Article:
We walked into the Crestwood Curling Club
last Friday night and I prayed that the membership had turned over in the
course of two decades and that no one would recognize me.
It was the winter of ’92, I think. Maybe
’91? Memory becomes ever hazier as time fades away. I remember the winter as
cold and dark but I remember every winter that way. I remember Morris
suggesting the idea to me and Denis over happy hour beers at The Gas Pump on 114th Street,
about a block off Jasper Avenue.
We would curl in a men’s league Tuesday nights. The slo-pitch season was over.
We had to get out of the bar scene for at least one night a week during the
Curling? I heard Don Chevrier intoning over
some monumentally dull television. There was the creepy eroticism of women
yelling, ‘Hard!’ My own experience was limited to writing and art directing a
staggeringly brilliant Safeway grocery ad for some brier program: Nothing in
We would need a fourth and Morris recruited
a fourth, another regular at The Gas Pump although I cannot recall the fellow’s
name. Morris as our skip and our squad’s sole experienced curler made all the
arrangements. Collected and paid the fees and sourced our brooms and sliders
wholesale. Skipper may have gone a little overboard as the four of us became
proud owners of matching burgundy sweaters with roll collars. We were
embarrassingly terrible. Trouble was, happy hour started at 5:00 PM and we
curled at 7:00 PM, or more lethally, 9:00 PM.
My own shortcomings were exacerbated by
difficulties with my left and right sides (don’t ever ask me for directions). I
shoot left in hockey. I bat and throw right in baseball. Bending elbows and
smoking cigarettes I’m ambidextrous. Curling was much like a vice. Coming out
of the hack I could shoot a rock with either my left or right arm. So I did.
First one left, second one right. Inward and outward turns become problematic
when you’re alternating sides on each shot. And one puny arm was stronger than
my other punier arm so the weight of any particular throw never had an X
constant. I never got comfortable. Nor did I immerse myself in the strategies
of the game; embracing the nuances of a new sport long after childhood is as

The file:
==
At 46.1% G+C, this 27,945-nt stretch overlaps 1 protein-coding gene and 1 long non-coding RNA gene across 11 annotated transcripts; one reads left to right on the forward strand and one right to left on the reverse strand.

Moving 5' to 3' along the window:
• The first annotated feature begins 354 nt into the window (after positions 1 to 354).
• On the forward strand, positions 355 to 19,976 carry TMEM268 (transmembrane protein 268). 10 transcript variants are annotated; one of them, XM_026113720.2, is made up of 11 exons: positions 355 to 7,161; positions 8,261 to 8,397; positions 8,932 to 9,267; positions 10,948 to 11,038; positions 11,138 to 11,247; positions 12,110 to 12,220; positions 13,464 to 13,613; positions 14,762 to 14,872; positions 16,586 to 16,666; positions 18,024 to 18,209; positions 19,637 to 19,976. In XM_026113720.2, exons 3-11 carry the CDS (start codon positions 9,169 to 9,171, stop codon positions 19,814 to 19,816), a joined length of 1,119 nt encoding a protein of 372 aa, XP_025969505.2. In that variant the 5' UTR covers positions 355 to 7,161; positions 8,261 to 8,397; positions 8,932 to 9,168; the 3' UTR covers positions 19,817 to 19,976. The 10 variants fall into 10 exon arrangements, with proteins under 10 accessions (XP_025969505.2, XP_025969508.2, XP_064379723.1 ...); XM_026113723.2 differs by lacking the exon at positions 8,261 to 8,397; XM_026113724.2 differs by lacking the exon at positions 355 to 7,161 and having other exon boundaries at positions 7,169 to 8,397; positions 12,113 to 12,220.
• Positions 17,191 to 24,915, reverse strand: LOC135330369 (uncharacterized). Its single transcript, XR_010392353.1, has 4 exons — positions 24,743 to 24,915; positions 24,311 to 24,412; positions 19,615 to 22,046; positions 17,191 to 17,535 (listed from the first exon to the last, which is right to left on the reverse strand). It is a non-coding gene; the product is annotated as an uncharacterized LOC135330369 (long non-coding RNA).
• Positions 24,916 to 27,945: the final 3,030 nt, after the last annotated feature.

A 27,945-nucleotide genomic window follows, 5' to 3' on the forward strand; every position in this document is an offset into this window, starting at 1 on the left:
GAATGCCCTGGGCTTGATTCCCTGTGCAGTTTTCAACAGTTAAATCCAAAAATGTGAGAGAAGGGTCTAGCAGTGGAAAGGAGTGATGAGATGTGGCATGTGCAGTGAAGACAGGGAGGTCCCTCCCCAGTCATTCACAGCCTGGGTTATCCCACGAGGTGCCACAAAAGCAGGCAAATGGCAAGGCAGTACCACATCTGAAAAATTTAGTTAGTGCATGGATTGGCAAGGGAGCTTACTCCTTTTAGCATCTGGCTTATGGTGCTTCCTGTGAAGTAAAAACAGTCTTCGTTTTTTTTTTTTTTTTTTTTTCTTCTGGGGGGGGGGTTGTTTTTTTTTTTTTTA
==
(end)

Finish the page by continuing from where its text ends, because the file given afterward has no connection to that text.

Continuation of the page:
difficult as learning a new language as an adult. When the long, frustrating
season finally ended I decided, never again. God knows whatever became of my
burgundy sweater, my broom and my slider. I have not seen nor spoken to either
Morris or Denis in this young century. We were good friends then. God knows
what became of them.
So when my close personal friend and
sometime noir associate Ann signed us up as substitutes for a mixed curling
team, I thought little of it. What could possibly happen? Worst case, I
figured, was that she would have to play and I would read a book in the lounge,
watch sports on TV and drink beer. And then some couple whom I’ve never met but
now hate decided to go to Australia
for a month. Bastards. Anyway, we walked into the Crestwood Curling Club last
Friday night and I prayed that the membership had turned over in the course of
two decades and that no one would recognize me. I was out of retirement. The
first thing I noticed was that I was the only person wearing jeans. Everyone
else was in loose black pants: Adidas, MEC and Lululemon Athletica (I couldn’t
help but notice some pilling of the fabric, parting seams and a becoming
sheerness beneath the arc lights). I did some tentative crouch testing in the
hack and groaned involuntary old person noises. I realized ambidexterity wasn’t
an option anymore and decided then and there that I would curl to the left.
Somewhere a tailor laughed.
The houses at the end of the each sheet
always remind me of RAF roundels, Spitfires and ME-109s, and mod Who pop art.
War and rock ‘n’ roll in an arena and they both neatly fit. Suffice to say, my
head’s never in the game. Good God, curling is slower than lawn bowling. At
least sweeping is something else to do and doesn’t feel like a chore. We lost
last Friday night but we weren’t skunked, unlike those tilts during the winter
’91. Or was it ’92? Anyway, I was not totally, completely, wretchedly awful as
Next Friday I’ll be perfect, provided the
crippling soreness in the knuckle of my left big toe, my groin and both my
thighs goes away. My back aches. My arms hurt too, both left and right, mostly
the left. Sunday afternoon, it’s snowing now. Chickadees are swirling about the
bird feeder hanging from the birch tree in front of the dining room window. The
cats believe the weather outside will be different if they can just slip on out
the back door. The walks and the driveway must be cleared. Think I’ll use a